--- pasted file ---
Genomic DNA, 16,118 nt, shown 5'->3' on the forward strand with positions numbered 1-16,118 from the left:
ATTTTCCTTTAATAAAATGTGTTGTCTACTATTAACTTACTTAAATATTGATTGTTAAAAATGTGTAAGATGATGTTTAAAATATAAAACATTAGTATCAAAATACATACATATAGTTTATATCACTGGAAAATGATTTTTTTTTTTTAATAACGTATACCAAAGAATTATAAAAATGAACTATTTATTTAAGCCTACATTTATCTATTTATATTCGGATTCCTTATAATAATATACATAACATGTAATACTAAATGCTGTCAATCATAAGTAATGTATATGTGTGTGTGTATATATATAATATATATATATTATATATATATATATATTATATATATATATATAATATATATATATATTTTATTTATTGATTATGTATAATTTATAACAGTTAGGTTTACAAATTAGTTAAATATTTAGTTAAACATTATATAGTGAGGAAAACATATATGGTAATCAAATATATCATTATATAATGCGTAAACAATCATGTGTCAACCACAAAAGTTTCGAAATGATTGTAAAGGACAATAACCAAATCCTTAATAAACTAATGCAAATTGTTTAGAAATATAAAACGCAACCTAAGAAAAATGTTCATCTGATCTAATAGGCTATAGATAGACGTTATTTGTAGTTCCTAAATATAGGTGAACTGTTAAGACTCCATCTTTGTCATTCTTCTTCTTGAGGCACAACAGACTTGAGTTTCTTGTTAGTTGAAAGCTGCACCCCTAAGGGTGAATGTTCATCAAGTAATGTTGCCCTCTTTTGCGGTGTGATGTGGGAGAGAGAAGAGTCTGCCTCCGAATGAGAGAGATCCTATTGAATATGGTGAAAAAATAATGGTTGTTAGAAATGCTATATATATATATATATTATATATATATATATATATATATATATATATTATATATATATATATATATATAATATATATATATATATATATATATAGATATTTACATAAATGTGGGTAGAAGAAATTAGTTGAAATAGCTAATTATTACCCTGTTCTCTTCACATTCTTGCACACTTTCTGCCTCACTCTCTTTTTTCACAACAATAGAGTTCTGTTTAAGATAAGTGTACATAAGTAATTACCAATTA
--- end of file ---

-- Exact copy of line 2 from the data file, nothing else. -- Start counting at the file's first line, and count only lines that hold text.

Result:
ATTTTCCTTTAATAAAATGTGTTGTCTACTATTAACTTACTTAAATATTGATTGTTAAAAATGTGTAAGATGATGTTTAAAATATAAAACATTAGTATCAAAATACATACATATAGTTTATATCACTGGAAAATGATTTTTTTTTTTTAATAACGTATACCAAAGAATTATAAAAATGAACTATTTATTTAAGCCTACATTTATCTATTTATATTCGGATTCCTTATAATAATATACATAACATGTAATACTAAATGCTGTCAATCATAAGTAATGTATATGTGTGTGTGTATATATATAATATATATATATTATATATATATATATATTATATATATATATATAATATATATATATATTTTATTTATTGATTATGTATAATTTATAACAGTTAGGTTTACAAATTAGTTAAATATTTAGTTAAACATTATATAGTGAGGAAAACATATATGGTAATCAAATATATCATTATATAATGCGTAAACAATCATGTGTCAACCACAAAAGTTTCGAAATGATTGTAAAGGACAATAACCAAATCCTTAATAAACTAATGCAAATTGTTTAGAAATATAAAACGCAACCTAAGAAAAATGTTCATCTGATCTAATAGGCTATAGATAGACGTTATTTGTAGTTCCTAAATATAGGTGAACTGTTAAGACTCCATCTTTGTCATTCTTCTTCTTGAGGCACAACAGACTTGAGTTTCTTGTTAGTTGAAAGCTGCACCCCTAAGGGTGAATGTTCATCAAGTAATGTTGCCCTCTTTTGCGGTGTGATGTGGGAGAGAGAAGAGTCTGCCTCCGAATGAGAGAGATCCTATTGAATATGGTGAAAAAATAATGGTTGTTAGAAATGCTATATATATATATATATTATATATATATATATATATATATATATATATTATATATATATATATATATATAATATATATATATATATATATATATAGATATTTACATAAATGTGGGTAGAAGAAATTAGTTGAAATAGCTAATTATTACCCTGTTCTCTTCACATTCTTGCACACTTTCTGCCTCACTCTCTTTTTTCACAACAATAGAGTTCTGTTTAAGATAAGTGTACATAAGTAATTACCAATTA